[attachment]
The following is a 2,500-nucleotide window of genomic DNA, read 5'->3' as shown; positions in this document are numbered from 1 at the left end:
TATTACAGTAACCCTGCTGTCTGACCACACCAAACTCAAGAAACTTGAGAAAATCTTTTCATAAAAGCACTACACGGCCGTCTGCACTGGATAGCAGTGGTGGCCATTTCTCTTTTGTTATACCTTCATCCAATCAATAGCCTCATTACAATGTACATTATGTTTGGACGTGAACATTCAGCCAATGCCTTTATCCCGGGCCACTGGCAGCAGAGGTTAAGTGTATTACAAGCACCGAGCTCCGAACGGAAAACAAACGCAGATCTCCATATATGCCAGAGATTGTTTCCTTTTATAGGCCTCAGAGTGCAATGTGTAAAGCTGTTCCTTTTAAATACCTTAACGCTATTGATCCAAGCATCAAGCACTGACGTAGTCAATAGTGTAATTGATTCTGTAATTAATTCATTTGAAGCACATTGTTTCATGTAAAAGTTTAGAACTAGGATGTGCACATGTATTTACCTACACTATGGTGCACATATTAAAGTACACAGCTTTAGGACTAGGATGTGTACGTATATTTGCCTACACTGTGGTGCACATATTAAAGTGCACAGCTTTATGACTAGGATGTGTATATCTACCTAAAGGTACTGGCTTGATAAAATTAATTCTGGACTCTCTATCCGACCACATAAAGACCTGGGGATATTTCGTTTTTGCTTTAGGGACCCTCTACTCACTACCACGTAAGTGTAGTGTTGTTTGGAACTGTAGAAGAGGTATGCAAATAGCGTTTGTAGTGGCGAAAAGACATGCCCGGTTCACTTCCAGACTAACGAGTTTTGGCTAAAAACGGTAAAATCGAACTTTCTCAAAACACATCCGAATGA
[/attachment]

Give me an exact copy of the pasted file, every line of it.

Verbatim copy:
The following is a 2,500-nucleotide window of genomic DNA, read 5'->3' as shown; positions in this document are numbered from 1 at the left end:
TATTACAGTAACCCTGCTGTCTGACCACACCAAACTCAAGAAACTTGAGAAAATCTTTTCATAAAAGCACTACACGGCCGTCTGCACTGGATAGCAGTGGTGGCCATTTCTCTTTTGTTATACCTTCATCCAATCAATAGCCTCATTACAATGTACATTATGTTTGGACGTGAACATTCAGCCAATGCCTTTATCCCGGGCCACTGGCAGCAGAGGTTAAGTGTATTACAAGCACCGAGCTCCGAACGGAAAACAAACGCAGATCTCCATATATGCCAGAGATTGTTTCCTTTTATAGGCCTCAGAGTGCAATGTGTAAAGCTGTTCCTTTTAAATACCTTAACGCTATTGATCCAAGCATCAAGCACTGACGTAGTCAATAGTGTAATTGATTCTGTAATTAATTCATTTGAAGCACATTGTTTCATGTAAAAGTTTAGAACTAGGATGTGCACATGTATTTACCTACACTATGGTGCACATATTAAAGTACACAGCTTTAGGACTAGGATGTGTACGTATATTTGCCTACACTGTGGTGCACATATTAAAGTGCACAGCTTTATGACTAGGATGTGTATATCTACCTAAAGGTACTGGCTTGATAAAATTAATTCTGGACTCTCTATCCGACCACATAAAGACCTGGGGATATTTCGTTTTTGCTTTAGGGACCCTCTACTCACTACCACGTAAGTGTAGTGTTGTTTGGAACTGTAGAAGAGGTATGCAAATAGCGTTTGTAGTGGCGAAAAGACATGCCCGGTTCACTTCCAGACTAACGAGTTTTGGCTAAAAACGGTAAAATCGAACTTTCTCAAAACACATCCGAATGA